Rev. Janet Edwards of Pittsburgh Presbytery who is on staff at The Community of Reconciliation in Pittsburgh, Pennsylvania recently conducted a wedding for a lesbian couple.




A complaint was filed against her for doing so. She went to trial and the case was dismissed because the investigating committee filed the charges too late. You can read reports in the PCUSA news and in the Washington Post.

In June 2005, Janet conducted a marriage for Nancy McConn and Brenda Cole.






I met Janet at a More Light Presbyterian conference earlier this year in Nashville. I admire her for her stand for justice and her willingness to put herself to public scrutiny in order to raise issues of justice. Many bloggers have been offering their opinions on this case, such as this one. I thought I would ask her directly regarding her thoughts about the trial and the acquittal. She graciously responded with the following:

Reflections on the Trial

PCUSA through Pittsburgh Presbytery V Rev. Janet Edwards, Ph.D.

On June 25, 2005 I presided at the spirit-filled wedding of Nancy McConn and Brenda Cole. On June 28 the marriage was announced in the Wedding Celebrations of The Pittsburgh Post-Gazette identifying me as the officiant, resulting in accusations, investigation, the filing of charges for acting contrary the Constitution of the PCUSA, and a trial on Wednesday, November 15, 2006. The trial day was momentous and complex. I offer my reflections on three different aspects of my experience that day.

First, this was a trial of the PCUSA through Pittsburgh Presbytery v. Rev. Janet Edwards, Ph.D. It began with a show cause hearing in which lawyers for the Prosecuting Committee and for me commented on the fact that the Investigating Committee filed the charges four days after the end of the one year statute of limitations on filing charges against an accused in a disciplinary complaint. Protection of the rights of all the parties was the responsibility of the Permanent Judicial Commission and their preliminary ruling was that the charges were dismissed due to late filing, but they heard the arguments and left the hall to deliberate. After an hour and a half they returned and confirmed their preliminary ruling that the charges were filed late and therefore they were dismissed. In my view, that was the only possible outcome according to the Book of Order. The PJC did their job; to me they looked heartsick at this inconclusive outcome.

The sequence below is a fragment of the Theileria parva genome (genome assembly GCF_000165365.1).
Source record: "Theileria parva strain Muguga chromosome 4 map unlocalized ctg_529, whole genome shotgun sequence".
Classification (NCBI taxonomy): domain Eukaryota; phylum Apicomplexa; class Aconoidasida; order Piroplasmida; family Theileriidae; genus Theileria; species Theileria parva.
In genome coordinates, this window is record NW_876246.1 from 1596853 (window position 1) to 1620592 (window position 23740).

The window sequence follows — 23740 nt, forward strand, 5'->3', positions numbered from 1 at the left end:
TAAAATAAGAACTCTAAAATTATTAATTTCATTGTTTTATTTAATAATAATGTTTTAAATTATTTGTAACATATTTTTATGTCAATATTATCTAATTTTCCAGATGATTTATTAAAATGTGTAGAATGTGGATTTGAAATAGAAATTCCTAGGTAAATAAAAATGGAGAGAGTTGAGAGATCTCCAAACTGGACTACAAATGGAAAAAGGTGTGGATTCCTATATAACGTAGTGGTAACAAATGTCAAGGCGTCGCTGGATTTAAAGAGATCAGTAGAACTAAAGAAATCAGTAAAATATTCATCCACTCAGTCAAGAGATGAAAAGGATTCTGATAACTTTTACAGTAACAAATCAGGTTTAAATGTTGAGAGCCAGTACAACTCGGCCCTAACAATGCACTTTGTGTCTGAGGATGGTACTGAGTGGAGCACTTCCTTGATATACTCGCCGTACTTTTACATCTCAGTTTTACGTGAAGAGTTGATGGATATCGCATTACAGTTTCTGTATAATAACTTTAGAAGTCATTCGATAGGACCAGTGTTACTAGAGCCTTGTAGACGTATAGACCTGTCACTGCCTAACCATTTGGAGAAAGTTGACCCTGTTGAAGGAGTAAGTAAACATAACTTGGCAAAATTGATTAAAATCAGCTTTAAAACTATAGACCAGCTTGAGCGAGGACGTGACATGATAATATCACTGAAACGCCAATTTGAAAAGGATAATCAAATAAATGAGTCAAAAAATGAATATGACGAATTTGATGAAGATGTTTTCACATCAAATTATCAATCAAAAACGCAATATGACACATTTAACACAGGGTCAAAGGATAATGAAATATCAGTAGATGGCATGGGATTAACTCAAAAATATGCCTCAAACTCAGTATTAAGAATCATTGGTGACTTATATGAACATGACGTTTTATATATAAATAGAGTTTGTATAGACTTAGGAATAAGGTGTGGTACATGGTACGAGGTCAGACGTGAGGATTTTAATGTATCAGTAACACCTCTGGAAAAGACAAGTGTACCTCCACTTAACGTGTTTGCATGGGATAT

Second, trials in the disciplinary process in our church are “ordinarily open” so I began right after the setting of the date for the trial to invite as many people as possible and to provide for worship and breaking of bread together after the trial which I expected to end swiftly in dismissal. The invitation specifically encouraged people to invite whomever they might want and it was so thrilling for me to meet so many strangers during the wait in the hall for the PJC to deliberate and at the lunch afterward. The invitation went to friends and opponents in the church, to old family friends, to colleagues in the GLBT community. It reach was extended by a news story about the invitation and the power of the internet which took it to a clergy group in Los Angeles and the entire email system of NYU. Over 200 people were respectful in their attention to the PJC, festive in the hour and a half wait and jubilant in their worship and meal after the trial was over. The presence of many ML, TAMFS and CovNet friends is very precious to me. Ask someone you know who came about the humming; it was awesome.

Third, I made a commitment to myself about a year ago to seek the help of professional media people when the IC made its decision because I feel strongly that marriage as a sacred union without regard to gender is an important aspect of full inclusion of GLBT people in both the church and American life. And, whoa Nellie, did those people do a good job for me. All three news hooks, filing of charges, pre-trial conference and trial, brought press coverage. All three local news channels here included the story all day long, broadcasting in full my statement after the trial. NPR, The Washington Post, The New York Times, The Guardian in England carried the story. God richly blessed this opportunity in the court of public opinion. And pardon my sports’ analogy, but a draw in Pittsburgh feels like a win anywhere else. I am released from adjudication, innocent until proven guilty and certain there is no prohibition against presiding at the marriage of two men or two women in our Book of Order.